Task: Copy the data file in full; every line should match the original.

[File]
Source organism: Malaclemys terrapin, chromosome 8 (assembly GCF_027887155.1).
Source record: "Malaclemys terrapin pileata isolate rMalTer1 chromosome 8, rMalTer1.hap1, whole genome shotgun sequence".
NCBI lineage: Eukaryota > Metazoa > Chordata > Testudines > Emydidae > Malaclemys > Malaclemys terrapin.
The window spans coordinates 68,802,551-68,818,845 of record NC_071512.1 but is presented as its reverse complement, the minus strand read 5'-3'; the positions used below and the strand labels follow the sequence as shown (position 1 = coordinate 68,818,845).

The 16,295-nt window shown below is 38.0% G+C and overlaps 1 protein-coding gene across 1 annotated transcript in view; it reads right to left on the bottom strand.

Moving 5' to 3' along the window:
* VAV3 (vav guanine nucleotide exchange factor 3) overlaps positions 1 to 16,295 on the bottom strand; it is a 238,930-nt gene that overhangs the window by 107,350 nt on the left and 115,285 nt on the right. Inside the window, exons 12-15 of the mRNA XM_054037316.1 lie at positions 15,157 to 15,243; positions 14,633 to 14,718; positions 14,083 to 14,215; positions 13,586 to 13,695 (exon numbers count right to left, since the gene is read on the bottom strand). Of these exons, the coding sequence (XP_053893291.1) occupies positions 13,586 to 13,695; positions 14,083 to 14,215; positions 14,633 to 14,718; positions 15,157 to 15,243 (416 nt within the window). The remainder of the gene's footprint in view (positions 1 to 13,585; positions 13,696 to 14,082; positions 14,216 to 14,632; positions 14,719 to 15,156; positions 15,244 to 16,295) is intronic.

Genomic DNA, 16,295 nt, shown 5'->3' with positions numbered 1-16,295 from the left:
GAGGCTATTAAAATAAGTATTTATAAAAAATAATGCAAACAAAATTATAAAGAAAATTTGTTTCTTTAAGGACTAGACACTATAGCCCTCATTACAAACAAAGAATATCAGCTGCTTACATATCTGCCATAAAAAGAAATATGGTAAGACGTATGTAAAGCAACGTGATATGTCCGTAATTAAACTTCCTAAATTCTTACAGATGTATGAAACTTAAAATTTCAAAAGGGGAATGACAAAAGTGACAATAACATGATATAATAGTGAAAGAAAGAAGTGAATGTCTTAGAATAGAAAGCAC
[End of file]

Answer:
Source organism: Malaclemys terrapin, chromosome 8 (assembly GCF_027887155.1).
Source record: "Malaclemys terrapin pileata isolate rMalTer1 chromosome 8, rMalTer1.hap1, whole genome shotgun sequence".
NCBI lineage: Eukaryota > Metazoa > Chordata > Testudines > Emydidae > Malaclemys > Malaclemys terrapin.
The window spans coordinates 68,802,551-68,818,845 of record NC_071512.1 but is presented as its reverse complement, the minus strand read 5'-3'; the positions used below and the strand labels follow the sequence as shown (position 1 = coordinate 68,818,845).

The 16,295-nt window shown below is 38.0% G+C and overlaps 1 protein-coding gene across 1 annotated transcript in view; it reads right to left on the bottom strand.

Moving 5' to 3' along the window:
* VAV3 (vav guanine nucleotide exchange factor 3) overlaps positions 1 to 16,295 on the bottom strand; it is a 238,930-nt gene that overhangs the window by 107,350 nt on the left and 115,285 nt on the right. Inside the window, exons 12-15 of the mRNA XM_054037316.1 lie at positions 15,157 to 15,243; positions 14,633 to 14,718; positions 14,083 to 14,215; positions 13,586 to 13,695 (exon numbers count right to left, since the gene is read on the bottom strand). Of these exons, the coding sequence (XP_053893291.1) occupies positions 13,586 to 13,695; positions 14,083 to 14,215; positions 14,633 to 14,718; positions 15,157 to 15,243 (416 nt within the window). The remainder of the gene's footprint in view (positions 1 to 13,585; positions 13,696 to 14,082; positions 14,216 to 14,632; positions 14,719 to 15,156; positions 15,244 to 16,295) is intronic.

Genomic DNA, 16,295 nt, shown 5'->3' with positions numbered 1-16,295 from the left:
GAGGCTATTAAAATAAGTATTTATAAAAAATAATGCAAACAAAATTATAAAGAAAATTTGTTTCTTTAAGGACTAGACACTATAGCCCTCATTACAAACAAAGAATATCAGCTGCTTACATATCTGCCATAAAAAGAAATATGGTAAGACGTATGTAAAGCAACGTGATATGTCCGTAATTAAACTTCCTAAATTCTTACAGATGTATGAAACTTAAAATTTCAAAAGGGGAATGACAAAAGTGACAATAACATGATATAATAGTGAAAGAAAGAAGTGAATGTCTTAGAATAGAAAGCAC